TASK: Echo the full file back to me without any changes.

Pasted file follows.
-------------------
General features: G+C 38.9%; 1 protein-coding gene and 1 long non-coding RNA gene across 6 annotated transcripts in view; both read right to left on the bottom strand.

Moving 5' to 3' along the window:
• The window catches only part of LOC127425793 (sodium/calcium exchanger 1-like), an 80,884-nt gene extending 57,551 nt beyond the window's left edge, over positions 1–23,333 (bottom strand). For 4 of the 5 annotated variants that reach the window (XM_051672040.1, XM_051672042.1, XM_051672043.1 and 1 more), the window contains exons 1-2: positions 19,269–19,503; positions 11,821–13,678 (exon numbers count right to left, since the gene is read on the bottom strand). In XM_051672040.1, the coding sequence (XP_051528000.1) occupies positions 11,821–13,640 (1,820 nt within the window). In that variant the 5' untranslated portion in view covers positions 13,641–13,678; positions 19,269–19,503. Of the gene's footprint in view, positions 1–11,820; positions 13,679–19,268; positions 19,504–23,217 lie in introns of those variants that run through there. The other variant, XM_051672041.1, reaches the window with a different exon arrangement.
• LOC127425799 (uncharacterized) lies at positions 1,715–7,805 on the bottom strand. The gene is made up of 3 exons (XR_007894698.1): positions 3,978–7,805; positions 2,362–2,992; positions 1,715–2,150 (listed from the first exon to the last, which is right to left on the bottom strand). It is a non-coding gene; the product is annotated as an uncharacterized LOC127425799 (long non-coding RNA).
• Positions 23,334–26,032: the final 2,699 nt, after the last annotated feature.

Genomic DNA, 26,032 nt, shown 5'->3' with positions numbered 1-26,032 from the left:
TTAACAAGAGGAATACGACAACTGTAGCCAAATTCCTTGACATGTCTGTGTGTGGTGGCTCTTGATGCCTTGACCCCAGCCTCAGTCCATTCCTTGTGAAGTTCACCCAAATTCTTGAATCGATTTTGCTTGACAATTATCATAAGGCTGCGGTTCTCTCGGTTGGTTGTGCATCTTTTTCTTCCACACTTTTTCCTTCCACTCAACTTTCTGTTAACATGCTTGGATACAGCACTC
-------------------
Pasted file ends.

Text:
General features: G+C 38.9%; 1 protein-coding gene and 1 long non-coding RNA gene across 6 annotated transcripts in view; both read right to left on the bottom strand.

Moving 5' to 3' along the window:
• The window catches only part of LOC127425793 (sodium/calcium exchanger 1-like), an 80,884-nt gene extending 57,551 nt beyond the window's left edge, over positions 1–23,333 (bottom strand). For 4 of the 5 annotated variants that reach the window (XM_051672040.1, XM_051672042.1, XM_051672043.1 and 1 more), the window contains exons 1-2: positions 19,269–19,503; positions 11,821–13,678 (exon numbers count right to left, since the gene is read on the bottom strand). In XM_051672040.1, the coding sequence (XP_051528000.1) occupies positions 11,821–13,640 (1,820 nt within the window). In that variant the 5' untranslated portion in view covers positions 13,641–13,678; positions 19,269–19,503. Of the gene's footprint in view, positions 1–11,820; positions 13,679–19,268; positions 19,504–23,217 lie in introns of those variants that run through there. The other variant, XM_051672041.1, reaches the window with a different exon arrangement.
• LOC127425799 (uncharacterized) lies at positions 1,715–7,805 on the bottom strand. The gene is made up of 3 exons (XR_007894698.1): positions 3,978–7,805; positions 2,362–2,992; positions 1,715–2,150 (listed from the first exon to the last, which is right to left on the bottom strand). It is a non-coding gene; the product is annotated as an uncharacterized LOC127425799 (long non-coding RNA).
• Positions 23,334–26,032: the final 2,699 nt, after the last annotated feature.

Genomic DNA, 26,032 nt, shown 5'->3' with positions numbered 1-26,032 from the left:
TTAACAAGAGGAATACGACAACTGTAGCCAAATTCCTTGACATGTCTGTGTGTGGTGGCTCTTGATGCCTTGACCCCAGCCTCAGTCCATTCCTTGTGAAGTTCACCCAAATTCTTGAATCGATTTTGCTTGACAATTATCATAAGGCTGCGGTTCTCTCGGTTGGTTGTGCATCTTTTTCTTCCACACTTTTTCCTTCCACTCAACTTTCTGTTAACATGCTTGGATACAGCACTC